I have to giggle sometimes when watching a shooter at the line during a training class go through their ritual before the command to fire.
I would never begrudge anyone or downplay the importance of getting your mind right, calming yourself and having a plan. That can make all the difference in the world. What I find amusing usually begins with a foot shuffle to clear any and all debris near their feet, even when there is no movement involved in the drill.
The “getting ready” process usually involves a super-wide stance with knees bent and butt out. You know the look—like a cowboy riding a horse or someone walking over a fire hydrant. Then, the timer beeps, the shooter draws the pistol slowly and methodically, adds just a little more squat and then … WHACK ! Using a poor grip, he smashes the trigger. Even with that fantastic stance, the shot placement is way off the mark.
You know you’ve seen it. Perhaps it’s even you. I know I’ve done it. But not recently.
When I attended a training course a couple of years ago, the instructors continually insisted I move my strong foot back and widen my stance. I wasn’t sure why they constantly changed my stance. My target looked great, but I didn’t have the desired “tactical” look. Heck, at one point, when I was performing a reload drill with sideways movement, they had me widen my stance again.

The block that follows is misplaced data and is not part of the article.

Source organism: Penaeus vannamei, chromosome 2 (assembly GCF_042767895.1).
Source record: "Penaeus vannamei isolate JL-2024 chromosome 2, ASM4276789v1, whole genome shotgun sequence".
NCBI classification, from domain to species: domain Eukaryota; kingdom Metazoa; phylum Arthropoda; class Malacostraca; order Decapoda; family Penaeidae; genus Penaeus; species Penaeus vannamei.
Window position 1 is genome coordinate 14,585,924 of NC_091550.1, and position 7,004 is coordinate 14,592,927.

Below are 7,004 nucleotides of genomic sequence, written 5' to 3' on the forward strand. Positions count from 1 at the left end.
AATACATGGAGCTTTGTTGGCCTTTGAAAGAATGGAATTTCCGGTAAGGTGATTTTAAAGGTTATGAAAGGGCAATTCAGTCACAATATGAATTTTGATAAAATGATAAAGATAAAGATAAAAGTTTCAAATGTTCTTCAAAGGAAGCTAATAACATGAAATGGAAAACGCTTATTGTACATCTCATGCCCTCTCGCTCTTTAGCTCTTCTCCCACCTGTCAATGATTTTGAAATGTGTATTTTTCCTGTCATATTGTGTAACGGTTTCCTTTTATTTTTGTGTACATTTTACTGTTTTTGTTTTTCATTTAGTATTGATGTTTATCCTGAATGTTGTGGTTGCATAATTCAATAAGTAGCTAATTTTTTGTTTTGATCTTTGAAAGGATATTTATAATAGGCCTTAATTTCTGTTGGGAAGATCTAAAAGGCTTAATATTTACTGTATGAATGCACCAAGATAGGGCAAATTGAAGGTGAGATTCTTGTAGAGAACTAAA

When I asked how I was supposed to step to the left when my feet were about as spread apart as they could get, the instructor looked confused. Finally, he said, “Take a little step with your left foot, then a bigger step with your right.”
I practically ended up in the splits; and by that point, I knew this choreographed “dance” wouldn’t have any application in action competitions or a real-world gunfight.
After this class and several others, I have come to a conclusion: Many instructors have no idea how to fix a shooter, so they start with foot placement. They run cool drills and give pats on the back for simply hitting paper. But can they help fix what you are struggling with?
By moving you around, it might appear they are showing you how to improve your shots. They’ll talk about aggressive posturing and natural point of aim. But think about it: What the heck do your feet have to do with shot placement? Hence, my issue with the whole dogmatic doctrine of “stance.”
Let’s consider the word, stance. Webster’s Dictionary defines it as “the way in which someone stands, especially when deliberately adopted.”
If you have to set your feet in a contrived position prior to engaging any target, what will you do in the real world when you need to draw and fire? How will your reaction be affected if something gets in the way, keeping you from getting into your preferred stance? If all you ever do is what you’ve always done, then all you’ll ever have is what you’ve already got.
We prefer the term, “platform,” rather than “stance” when we’re training shooters. The only aspects we get into when referencing “platform” are feet, knees, hips and shoulders squared—as close as possible—to the target.
Aspects of a functional shooting stance include your toes pointing in the direction of the target with your feet shoulder width apart and shoulders just in front of your hips—or, as I say, “Nose over toes.”